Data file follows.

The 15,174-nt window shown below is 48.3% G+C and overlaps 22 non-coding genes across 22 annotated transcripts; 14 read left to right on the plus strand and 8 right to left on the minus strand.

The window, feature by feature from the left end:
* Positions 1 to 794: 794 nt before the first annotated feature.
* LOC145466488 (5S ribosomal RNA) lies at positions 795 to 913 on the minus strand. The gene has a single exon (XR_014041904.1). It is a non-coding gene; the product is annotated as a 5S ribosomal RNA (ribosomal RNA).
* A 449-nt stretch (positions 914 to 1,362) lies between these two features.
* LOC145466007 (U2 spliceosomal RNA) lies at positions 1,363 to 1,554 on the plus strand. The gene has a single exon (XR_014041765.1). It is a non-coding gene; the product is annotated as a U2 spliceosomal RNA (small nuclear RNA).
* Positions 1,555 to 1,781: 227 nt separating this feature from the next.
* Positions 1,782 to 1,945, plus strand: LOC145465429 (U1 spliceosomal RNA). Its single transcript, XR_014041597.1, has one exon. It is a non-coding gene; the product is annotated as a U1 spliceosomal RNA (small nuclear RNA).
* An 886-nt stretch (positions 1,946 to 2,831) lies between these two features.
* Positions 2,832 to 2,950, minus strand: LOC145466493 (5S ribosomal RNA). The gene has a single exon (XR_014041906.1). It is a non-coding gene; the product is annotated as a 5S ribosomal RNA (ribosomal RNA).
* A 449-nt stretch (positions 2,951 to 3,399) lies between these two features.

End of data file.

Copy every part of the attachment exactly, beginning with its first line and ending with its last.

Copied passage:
The 15,174-nt window shown below is 48.3% G+C and overlaps 22 non-coding genes across 22 annotated transcripts; 14 read left to right on the plus strand and 8 right to left on the minus strand.

The window, feature by feature from the left end:
* Positions 1 to 794: 794 nt before the first annotated feature.
* LOC145466488 (5S ribosomal RNA) lies at positions 795 to 913 on the minus strand. The gene has a single exon (XR_014041904.1). It is a non-coding gene; the product is annotated as a 5S ribosomal RNA (ribosomal RNA).
* A 449-nt stretch (positions 914 to 1,362) lies between these two features.
* LOC145466007 (U2 spliceosomal RNA) lies at positions 1,363 to 1,554 on the plus strand. The gene has a single exon (XR_014041765.1). It is a non-coding gene; the product is annotated as a U2 spliceosomal RNA (small nuclear RNA).
* Positions 1,555 to 1,781: 227 nt separating this feature from the next.
* Positions 1,782 to 1,945, plus strand: LOC145465429 (U1 spliceosomal RNA). Its single transcript, XR_014041597.1, has one exon. It is a non-coding gene; the product is annotated as a U1 spliceosomal RNA (small nuclear RNA).
* An 886-nt stretch (positions 1,946 to 2,831) lies between these two features.
* Positions 2,832 to 2,950, minus strand: LOC145466493 (5S ribosomal RNA). The gene has a single exon (XR_014041906.1). It is a non-coding gene; the product is annotated as a 5S ribosomal RNA (ribosomal RNA).
* A 449-nt stretch (positions 2,951 to 3,399) lies between these two features.